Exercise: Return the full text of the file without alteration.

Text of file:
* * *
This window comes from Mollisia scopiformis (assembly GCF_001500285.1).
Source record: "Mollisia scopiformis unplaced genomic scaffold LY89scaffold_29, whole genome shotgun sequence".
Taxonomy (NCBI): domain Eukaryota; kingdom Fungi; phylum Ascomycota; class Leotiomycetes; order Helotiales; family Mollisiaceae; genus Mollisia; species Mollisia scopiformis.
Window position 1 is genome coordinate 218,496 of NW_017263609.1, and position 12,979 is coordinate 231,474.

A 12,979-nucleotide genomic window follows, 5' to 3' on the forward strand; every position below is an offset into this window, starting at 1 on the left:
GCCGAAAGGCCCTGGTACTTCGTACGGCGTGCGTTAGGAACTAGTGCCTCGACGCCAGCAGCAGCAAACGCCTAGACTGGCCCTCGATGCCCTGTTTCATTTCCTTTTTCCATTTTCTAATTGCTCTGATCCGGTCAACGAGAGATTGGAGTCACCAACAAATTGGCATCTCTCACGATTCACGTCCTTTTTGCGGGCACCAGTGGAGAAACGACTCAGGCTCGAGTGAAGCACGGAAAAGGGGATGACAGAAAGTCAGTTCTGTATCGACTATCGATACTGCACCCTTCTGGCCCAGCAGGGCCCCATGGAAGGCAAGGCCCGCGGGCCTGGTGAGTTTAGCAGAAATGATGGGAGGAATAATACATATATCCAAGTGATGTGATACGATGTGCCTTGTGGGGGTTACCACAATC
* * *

This window comes from Mollisia scopiformis (assembly GCF_001500285.1).
Source record: "Mollisia scopiformis unplaced genomic scaffold LY89scaffold_29, whole genome shotgun sequence".
Taxonomy (NCBI): domain Eukaryota; kingdom Fungi; phylum Ascomycota; class Leotiomycetes; order Helotiales; family Mollisiaceae; genus Mollisia; species Mollisia scopiformis.
Window position 1 is genome coordinate 218,496 of NW_017263609.1, and position 12,979 is coordinate 231,474.

A 12,979-nucleotide genomic window follows, 5' to 3' on the forward strand; every position below is an offset into this window, starting at 1 on the left:
GCCGAAAGGCCCTGGTACTTCGTACGGCGTGCGTTAGGAACTAGTGCCTCGACGCCAGCAGCAGCAAACGCCTAGACTGGCCCTCGATGCCCTGTTTCATTTCCTTTTTCCATTTTCTAATTGCTCTGATCCGGTCAACGAGAGATTGGAGTCACCAACAAATTGGCATCTCTCACGATTCACGTCCTTTTTGCGGGCACCAGTGGAGAAACGACTCAGGCTCGAGTGAAGCACGGAAAAGGGGATGACAGAAAGTCAGTTCTGTATCGACTATCGATACTGCACCCTTCTGGCCCAGCAGGGCCCCATGGAAGGCAAGGCCCGCGGGCCTGGTGAGTTTAGCAGAAATGATGGGAGGAATAATACATATATCCAAGTGATGTGATACGATGTGCCTTGTGGGGGTTACCACAATC